Is your coffee worth waking up for?

From local roasters to social enterprise cafés, there are lots of ways we can wake up and smell the (sustainable) coffee. And with the UK now guzzling 70 million cups a day, it’s worth making our lattes improve more than just our concentration.

So, what is sustainable coffee and where can we get a brew?

Buying coffee on fair terms and prices from the coffee producers is often where it starts. For many consumers, the Fairtrade mark, as featured on popular brands, is a sign of this. There’s also the stamp of the Rainforest Alliance. Both are worth looking out for when you’re buying beans, ground coffee or a jar of instant.

However, it’s also worth doing a bit of research on the product because coffee that doesn’t carry a recognisable stamp isn’t necessarily a bad thing.

Here’s an example: Black Mountain Roast is a small coffee company, in the foothills of the Black Mountains in Wales, which supplies The Food Assembly in Abergavenny.

Its beans are ethically-sourced, usually from family-owned farms, co-operatives or ‘stations’ that may be working with hundreds of small farms, many that are less than an acre in size.

blackmountain roast
Owner Mungo Leir says: “For various reasons, the set-price of Fairtrade beans can sometimes be less than farmers selling outside of the scheme. And farmers growing desirable beans, that taste fantastic, can yield up to ten times more than the Fairtrade price for lesser quality, commodity beans. So, while our beans may not be Fairtrade, we always trade fairly.”

Which brings us to prices…

Coffee sold in supermarkets is often kept at artificially low prices, so low in fact that they are often loss leaders. For supermarkets, this means they can advertise slashed prices on everyday essentials. For consumers, spending 88p per 100g (that’s the current price of an own-brand supermarket range of ground coffee) means getting the cafetiere out can be an everyday habit.  It’s tempting to opt for the cheap prices – particularly in today’s economy. But because of its high environmental impact (the amount of water it uses to grow, and the acres of forest that have been cleared for coffee growing) coffee should be more of a luxury product.

The price of coffee itself has risen for the last five consecutive months, according to figures from the International Coffee Organisation (ICO). It says that Brazil, which produces around a third of the world’s coffee, has seen its worst droughts for a decade, which was partly why the cost of coffee has risen.

In fact, its research shows that some coffee farmers are operating at a loss. So for a sustainable cup, we may need to forgo the cheap stuff and spend a bit more.

Drinking in or taking away?

Another way to make your caffeine count, is by buying it at a social enterprise cafe. The concept has fast gained popularity with cafés across the UK serving fantastic coffee and ploughing profits back into the community.

You can drink an artisan coffee in east or south London at Brewbird, which trains ex-offenders in barista and baking skills, or at the Square Peg in Swansea, where profits are given to charities, or buy a “suspended coffee” to be given for free to a homeless person, at The Lodge Cafe in Chester.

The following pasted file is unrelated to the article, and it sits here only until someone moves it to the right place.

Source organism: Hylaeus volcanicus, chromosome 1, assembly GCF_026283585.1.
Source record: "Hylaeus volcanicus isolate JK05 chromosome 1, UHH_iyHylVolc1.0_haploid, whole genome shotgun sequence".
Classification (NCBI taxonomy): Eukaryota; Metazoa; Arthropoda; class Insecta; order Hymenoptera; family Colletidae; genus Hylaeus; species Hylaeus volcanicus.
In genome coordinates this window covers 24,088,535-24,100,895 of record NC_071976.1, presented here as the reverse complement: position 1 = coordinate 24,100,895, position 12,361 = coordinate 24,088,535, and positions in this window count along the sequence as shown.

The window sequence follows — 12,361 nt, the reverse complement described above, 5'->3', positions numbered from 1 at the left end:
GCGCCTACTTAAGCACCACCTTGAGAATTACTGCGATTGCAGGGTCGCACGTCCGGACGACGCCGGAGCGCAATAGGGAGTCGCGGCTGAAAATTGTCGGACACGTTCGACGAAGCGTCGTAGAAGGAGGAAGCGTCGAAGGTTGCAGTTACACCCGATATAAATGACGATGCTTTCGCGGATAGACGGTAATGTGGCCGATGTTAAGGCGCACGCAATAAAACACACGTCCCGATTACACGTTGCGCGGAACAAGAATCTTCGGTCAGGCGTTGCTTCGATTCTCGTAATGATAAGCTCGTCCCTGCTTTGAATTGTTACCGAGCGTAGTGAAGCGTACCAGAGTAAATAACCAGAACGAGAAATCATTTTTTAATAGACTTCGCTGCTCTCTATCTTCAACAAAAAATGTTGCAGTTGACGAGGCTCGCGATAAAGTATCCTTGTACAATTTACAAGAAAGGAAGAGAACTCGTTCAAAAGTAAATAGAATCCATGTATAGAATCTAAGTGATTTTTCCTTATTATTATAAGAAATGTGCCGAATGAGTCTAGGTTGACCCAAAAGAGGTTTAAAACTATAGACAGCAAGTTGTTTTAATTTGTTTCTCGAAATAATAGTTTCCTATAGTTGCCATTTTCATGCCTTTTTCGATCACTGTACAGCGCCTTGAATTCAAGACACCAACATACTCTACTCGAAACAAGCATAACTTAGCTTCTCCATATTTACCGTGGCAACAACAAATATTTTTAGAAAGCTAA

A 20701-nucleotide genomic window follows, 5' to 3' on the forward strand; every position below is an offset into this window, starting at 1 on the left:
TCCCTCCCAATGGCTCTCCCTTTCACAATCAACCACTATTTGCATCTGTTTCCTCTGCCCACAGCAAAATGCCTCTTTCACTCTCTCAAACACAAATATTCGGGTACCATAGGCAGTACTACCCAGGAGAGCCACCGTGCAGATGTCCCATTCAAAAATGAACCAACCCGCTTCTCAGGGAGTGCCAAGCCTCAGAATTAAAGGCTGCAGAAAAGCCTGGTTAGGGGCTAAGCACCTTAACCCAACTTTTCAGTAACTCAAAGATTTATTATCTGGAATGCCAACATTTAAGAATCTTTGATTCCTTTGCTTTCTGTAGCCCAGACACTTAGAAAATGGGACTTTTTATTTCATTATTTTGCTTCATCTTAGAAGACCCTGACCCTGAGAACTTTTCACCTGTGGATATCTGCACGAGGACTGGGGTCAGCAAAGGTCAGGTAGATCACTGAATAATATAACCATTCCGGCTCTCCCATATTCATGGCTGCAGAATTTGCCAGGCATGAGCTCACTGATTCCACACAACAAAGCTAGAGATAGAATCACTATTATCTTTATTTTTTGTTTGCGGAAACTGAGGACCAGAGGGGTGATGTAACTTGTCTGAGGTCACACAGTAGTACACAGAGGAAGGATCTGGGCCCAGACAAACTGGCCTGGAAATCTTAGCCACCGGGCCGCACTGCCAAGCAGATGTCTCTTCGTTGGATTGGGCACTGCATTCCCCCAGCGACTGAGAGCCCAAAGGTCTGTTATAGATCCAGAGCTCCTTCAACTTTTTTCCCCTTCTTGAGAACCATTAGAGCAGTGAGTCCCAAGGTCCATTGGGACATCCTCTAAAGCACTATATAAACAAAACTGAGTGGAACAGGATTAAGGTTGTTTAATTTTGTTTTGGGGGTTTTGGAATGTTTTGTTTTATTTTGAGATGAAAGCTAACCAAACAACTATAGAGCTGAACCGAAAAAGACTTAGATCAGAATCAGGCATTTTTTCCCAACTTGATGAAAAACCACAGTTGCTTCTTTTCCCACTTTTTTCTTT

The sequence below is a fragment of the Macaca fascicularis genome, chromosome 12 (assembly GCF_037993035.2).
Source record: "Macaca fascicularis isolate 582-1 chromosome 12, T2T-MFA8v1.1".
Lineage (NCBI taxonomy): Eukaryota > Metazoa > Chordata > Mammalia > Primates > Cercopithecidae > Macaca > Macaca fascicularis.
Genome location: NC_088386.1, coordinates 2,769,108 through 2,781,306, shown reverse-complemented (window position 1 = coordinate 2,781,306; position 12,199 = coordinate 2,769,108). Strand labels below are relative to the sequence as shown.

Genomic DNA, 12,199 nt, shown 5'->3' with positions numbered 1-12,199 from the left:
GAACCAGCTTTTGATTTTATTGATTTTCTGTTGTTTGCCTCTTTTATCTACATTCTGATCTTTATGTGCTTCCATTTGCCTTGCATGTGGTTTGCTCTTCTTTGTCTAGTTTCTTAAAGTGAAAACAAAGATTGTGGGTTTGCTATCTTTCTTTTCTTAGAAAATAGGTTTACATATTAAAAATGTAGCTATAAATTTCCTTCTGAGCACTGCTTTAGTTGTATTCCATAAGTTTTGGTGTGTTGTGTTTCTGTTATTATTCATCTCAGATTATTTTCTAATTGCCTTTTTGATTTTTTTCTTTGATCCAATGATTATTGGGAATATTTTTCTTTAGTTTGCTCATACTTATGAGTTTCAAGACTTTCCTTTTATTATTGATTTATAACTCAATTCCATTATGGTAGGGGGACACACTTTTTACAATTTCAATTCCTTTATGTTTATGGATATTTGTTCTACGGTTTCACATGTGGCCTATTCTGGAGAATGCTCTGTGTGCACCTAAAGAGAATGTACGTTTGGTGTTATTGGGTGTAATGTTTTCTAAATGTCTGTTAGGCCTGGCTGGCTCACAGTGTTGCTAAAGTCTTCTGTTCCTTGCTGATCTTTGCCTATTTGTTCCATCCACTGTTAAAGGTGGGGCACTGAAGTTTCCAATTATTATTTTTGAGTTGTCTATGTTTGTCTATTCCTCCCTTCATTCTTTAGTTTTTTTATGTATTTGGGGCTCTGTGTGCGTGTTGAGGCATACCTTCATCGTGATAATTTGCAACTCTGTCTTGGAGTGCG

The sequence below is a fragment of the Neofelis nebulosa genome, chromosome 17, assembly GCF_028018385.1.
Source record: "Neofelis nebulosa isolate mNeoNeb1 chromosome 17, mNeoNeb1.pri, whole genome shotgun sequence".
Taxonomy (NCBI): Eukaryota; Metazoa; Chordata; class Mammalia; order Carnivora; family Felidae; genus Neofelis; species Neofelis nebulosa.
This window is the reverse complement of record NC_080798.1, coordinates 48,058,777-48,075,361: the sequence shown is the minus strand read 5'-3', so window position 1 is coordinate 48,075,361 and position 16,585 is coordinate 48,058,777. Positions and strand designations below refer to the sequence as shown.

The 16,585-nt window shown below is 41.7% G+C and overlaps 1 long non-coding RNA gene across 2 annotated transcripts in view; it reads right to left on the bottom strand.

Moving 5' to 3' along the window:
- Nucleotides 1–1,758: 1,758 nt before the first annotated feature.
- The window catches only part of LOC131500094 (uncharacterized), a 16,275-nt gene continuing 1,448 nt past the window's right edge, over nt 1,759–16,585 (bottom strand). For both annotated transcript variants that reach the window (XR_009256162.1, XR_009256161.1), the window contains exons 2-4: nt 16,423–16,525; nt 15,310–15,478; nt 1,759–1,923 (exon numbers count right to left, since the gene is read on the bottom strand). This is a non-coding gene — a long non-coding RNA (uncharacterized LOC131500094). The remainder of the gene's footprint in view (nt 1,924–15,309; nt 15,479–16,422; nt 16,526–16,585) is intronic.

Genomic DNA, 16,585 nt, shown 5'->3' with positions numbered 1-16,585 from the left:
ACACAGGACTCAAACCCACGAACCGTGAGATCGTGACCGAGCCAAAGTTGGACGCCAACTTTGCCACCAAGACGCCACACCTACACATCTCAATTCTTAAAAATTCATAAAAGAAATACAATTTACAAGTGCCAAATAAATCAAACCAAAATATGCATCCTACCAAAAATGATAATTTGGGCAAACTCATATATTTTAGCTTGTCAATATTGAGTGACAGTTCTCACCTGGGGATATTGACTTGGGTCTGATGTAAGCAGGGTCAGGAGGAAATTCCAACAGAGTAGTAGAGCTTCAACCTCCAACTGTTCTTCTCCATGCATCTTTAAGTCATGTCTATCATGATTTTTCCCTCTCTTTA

And it’s not about putting up with a second-rate coffee so you can make a charitable donation. These cafes serve great coffee, compete with local businesses and compare well on price.

“People’s expectation of coffee is very high,” says addiction therapist Brent Clark of Paper & Cup, a café in Shoreditch, which is run by people in recovery. “My thinking was we’d get customers to come for the coffee. And when customers later learned about the work we do with recovering addicts it would be a bonus.”

Brent-Clark-014Photograph: Spitalfields Trust

It’s worked. To the point that even when the cafe runs evening sessions for those in recovery, giving away free cake and coffee, members of the general public come and join in.

“We give them a coffee and explain what’s going on,” says Clark. “The joy for me is when I see everyone mixing together.”

And who knows? You might even mix with an A-list celebrity while you’re drinking your sustainable Americano. Social Bite, a chain of five social enterprise cafes in Scotland, had a visit from George Clooney last year. He reportedly swept in, took selfies with the staff, bought a sandwich and donated £1,000.

However, it’s worth remembering that sustainable coffee is only a small share of the market. Efforts are underway to develop sustainable coffee production in some of the poorest regions of the world and for that impact to be recognised and certified (making it easier for consumers to identify). Hopefully, over the years, the demand for better working and environmental practices in coffee production will grow.

For now, though, we can all do our bit every time we put the kettle on.

About

Joanne O'Connell

Joanne O'Connell

Joanne O'Connell is a freelance journalist who writes for The Guardian and The Observer. Her new book The Homemade Vegan is out now. In 2013, she lived without supermarkets for one year.

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